A couple weeks ago, I was minding my own business on a run. Pounding the pavement, grooving to some Delta Saints, on a stretch of my normal running route that lacks a sidewalk.
On this particular stretch of un-sidewalked territory, it is really, truly, honest-to-Godly safer to run with traffic than against it. If you’re a runner, you know this violates one of the cardinal rules of running: if there’s no sidewalk, run against the traffic. Facing traffic or not, let’s face it: you’re never really safe if you’re sharing your running space with 2 ton chunks of metal hurtling along in your general direction at a minimum of 20 miles per hour.
Back to my run. All of the sudden, a car horn blared behind me. I turned around and there was a white sedan stopped, holding up traffic, honking at me. An older man and his wife were in the car, and the man was making grand gestures for me to go to the other side of the road, complete with an extremely angry-mean face that will probably haunt my dreams for the rest of my life.
I was slightly dumbfounded and froze for a second, pulling out one of my earbuds and crinkling my forehead at him. He rolled his window down and yelled some pretty ugly sentences at me. I’ll spare you his unnecessary language; suffice it to say I made my way to the against-traffic side of the road ASAP. He flipped me off and rolled by, followed by the 20 or so cars that had piled up behind him.
I was a lot of things in this moment (including red in the face). More than anything else, I was embarrassed. I was doing the right thing! Why did this grumpy old man have to tear me down just to prove a point! What right did he have!
This incident bothered me. Like, really bothered me. I couldn’t figure out why somebody would do such a thing, or at least if they were going to do it, why did they have to be so mean about it? I still would have been embarrassed if he had been nice, but at least I would’ve known he had good intentions.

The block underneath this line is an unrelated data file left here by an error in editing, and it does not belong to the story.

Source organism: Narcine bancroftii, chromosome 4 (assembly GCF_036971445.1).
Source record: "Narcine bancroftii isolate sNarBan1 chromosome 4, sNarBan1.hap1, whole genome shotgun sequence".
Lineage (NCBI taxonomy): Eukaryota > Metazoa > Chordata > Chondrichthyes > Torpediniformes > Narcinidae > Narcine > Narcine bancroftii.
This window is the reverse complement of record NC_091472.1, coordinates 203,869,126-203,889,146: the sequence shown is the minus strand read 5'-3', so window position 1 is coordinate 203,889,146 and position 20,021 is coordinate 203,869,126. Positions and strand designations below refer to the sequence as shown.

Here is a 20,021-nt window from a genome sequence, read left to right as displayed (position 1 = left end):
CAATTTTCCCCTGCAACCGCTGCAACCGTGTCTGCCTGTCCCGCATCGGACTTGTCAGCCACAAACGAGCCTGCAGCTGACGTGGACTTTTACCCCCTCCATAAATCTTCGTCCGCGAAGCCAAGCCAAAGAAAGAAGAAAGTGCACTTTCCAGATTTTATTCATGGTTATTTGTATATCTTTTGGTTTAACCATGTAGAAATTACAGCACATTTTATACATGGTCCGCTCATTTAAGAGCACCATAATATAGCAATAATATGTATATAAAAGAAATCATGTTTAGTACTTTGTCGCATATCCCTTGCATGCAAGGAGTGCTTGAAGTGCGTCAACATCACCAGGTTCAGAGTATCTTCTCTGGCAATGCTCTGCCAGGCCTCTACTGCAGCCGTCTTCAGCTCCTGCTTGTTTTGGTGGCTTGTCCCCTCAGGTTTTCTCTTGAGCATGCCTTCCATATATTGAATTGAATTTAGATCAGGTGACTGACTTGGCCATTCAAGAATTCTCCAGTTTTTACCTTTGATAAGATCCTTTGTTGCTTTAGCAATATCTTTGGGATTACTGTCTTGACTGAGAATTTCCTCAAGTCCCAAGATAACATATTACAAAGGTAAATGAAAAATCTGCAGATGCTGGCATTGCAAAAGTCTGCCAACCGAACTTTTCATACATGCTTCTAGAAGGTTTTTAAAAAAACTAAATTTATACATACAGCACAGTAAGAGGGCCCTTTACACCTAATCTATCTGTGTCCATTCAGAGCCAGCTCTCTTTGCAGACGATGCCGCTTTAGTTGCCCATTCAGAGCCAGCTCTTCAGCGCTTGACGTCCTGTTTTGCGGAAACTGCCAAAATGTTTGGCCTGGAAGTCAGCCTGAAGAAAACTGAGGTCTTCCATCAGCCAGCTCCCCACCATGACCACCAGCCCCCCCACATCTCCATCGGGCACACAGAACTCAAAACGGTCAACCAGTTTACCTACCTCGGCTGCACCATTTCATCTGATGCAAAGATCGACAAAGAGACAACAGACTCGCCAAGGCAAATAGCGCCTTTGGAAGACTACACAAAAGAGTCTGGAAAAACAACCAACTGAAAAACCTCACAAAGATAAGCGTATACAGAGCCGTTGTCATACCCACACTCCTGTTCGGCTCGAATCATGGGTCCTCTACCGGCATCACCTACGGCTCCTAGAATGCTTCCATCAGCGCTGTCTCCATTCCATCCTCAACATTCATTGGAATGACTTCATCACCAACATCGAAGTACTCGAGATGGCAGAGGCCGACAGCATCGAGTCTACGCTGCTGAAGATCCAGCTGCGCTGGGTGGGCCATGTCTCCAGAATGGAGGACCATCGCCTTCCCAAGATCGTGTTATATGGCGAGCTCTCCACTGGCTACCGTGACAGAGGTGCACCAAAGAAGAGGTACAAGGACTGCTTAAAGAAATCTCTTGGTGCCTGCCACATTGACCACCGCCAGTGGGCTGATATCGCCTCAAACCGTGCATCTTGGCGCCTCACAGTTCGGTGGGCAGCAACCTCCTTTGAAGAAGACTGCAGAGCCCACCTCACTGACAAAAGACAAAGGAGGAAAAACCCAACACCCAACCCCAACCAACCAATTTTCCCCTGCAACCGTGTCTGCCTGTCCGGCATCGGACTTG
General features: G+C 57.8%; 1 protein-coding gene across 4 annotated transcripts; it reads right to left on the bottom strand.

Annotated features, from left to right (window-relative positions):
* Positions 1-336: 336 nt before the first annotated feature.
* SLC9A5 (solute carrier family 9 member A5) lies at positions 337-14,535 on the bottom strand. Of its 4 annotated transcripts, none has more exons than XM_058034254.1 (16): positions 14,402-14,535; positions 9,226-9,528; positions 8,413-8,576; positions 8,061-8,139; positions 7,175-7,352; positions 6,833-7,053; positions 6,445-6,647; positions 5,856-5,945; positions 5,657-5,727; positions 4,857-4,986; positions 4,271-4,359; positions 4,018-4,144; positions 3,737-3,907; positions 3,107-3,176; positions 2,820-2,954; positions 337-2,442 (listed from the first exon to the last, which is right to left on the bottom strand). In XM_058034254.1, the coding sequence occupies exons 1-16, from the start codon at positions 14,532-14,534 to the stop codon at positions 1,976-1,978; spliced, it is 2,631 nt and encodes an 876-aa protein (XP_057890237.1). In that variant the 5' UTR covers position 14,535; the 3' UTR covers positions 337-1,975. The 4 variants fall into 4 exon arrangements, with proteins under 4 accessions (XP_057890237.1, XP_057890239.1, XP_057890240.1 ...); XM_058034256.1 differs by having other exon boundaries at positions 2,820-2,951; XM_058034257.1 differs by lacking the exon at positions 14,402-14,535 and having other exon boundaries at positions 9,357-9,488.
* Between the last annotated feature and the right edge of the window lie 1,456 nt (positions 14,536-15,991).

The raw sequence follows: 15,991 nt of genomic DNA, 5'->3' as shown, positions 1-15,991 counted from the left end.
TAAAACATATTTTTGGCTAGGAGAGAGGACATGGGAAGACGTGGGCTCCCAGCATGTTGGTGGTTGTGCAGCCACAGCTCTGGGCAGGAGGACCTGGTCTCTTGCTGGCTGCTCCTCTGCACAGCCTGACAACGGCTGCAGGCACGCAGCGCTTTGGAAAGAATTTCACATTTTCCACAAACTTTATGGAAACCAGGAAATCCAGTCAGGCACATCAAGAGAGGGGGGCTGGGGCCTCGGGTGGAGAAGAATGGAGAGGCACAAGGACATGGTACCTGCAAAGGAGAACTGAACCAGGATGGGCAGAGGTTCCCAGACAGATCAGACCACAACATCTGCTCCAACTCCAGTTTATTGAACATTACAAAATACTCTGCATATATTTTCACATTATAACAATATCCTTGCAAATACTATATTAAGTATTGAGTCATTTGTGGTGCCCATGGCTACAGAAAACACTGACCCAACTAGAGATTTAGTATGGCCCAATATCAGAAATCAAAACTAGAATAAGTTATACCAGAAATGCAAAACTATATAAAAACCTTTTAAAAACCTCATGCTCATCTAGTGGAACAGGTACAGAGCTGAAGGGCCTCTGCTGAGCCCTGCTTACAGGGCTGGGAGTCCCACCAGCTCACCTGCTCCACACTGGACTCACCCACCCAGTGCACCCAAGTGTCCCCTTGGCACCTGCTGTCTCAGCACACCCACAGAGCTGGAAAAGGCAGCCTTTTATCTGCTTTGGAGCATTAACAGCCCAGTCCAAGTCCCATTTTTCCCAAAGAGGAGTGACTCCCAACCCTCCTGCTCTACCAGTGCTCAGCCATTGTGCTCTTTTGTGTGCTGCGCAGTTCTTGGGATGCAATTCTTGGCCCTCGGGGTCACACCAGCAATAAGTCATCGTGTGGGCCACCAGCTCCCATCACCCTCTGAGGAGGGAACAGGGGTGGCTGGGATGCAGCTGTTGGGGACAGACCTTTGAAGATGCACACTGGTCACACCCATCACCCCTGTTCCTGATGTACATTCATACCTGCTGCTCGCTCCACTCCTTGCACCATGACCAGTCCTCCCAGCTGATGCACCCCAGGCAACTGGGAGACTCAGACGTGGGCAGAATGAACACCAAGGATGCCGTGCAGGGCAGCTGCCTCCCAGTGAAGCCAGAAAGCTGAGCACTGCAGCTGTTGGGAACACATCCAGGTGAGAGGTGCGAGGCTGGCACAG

Ah, intentions. Those tricky little entities lie behind every conscious action, whether we realize it or not. I started dissecting the interaction for the man’s intentions. I made a list. Maybe he was having a bad day and was taking out his anger on me. Maybe he was in the middle of a fight with his wife and was using me as a distraction. Maybe he used to be a runner until he was hit by a car when he was running alongside traffic. Maybe he didn’t like what I was wearing. Maybe he was truly concerned about my safety, and didn’t know how else to express it. Maybe he mistook my embarrassment for annoyance or even anger, and got angry in response. Maybe maybe maybe.
Then it hit me: maybe it didn’t matter. Maybe his intentions were insignificant and I was focusing my analytical energy on the wrong part of this interaction.
It took me three or four days to come to this thought, but it remains my final conclusion: his intentions didn’t matter. Why? Because in the end, I’m a safer runner for what he did that day. As unpleasant as that moment was, I will absolutely do my best to never ever run with traffic ever again. Ultimately, this man’s action took root inside me in a way that will keep me out of future danger.
It also allowed me to better articulate one of the many things I love about running: It’s never about how far you go; it’s about understanding the ground that you’ve covered. I covered a whole lot more ground than just the physical three mile loop I ran that afternoon.
So, regardless of his lack of tact, I have to be thankful. This is a respectful and heartfelt thank you, grumpy old man, for cursing at me and for backing up traffic for a good quarter mile. Because who knows? You just might have saved my life.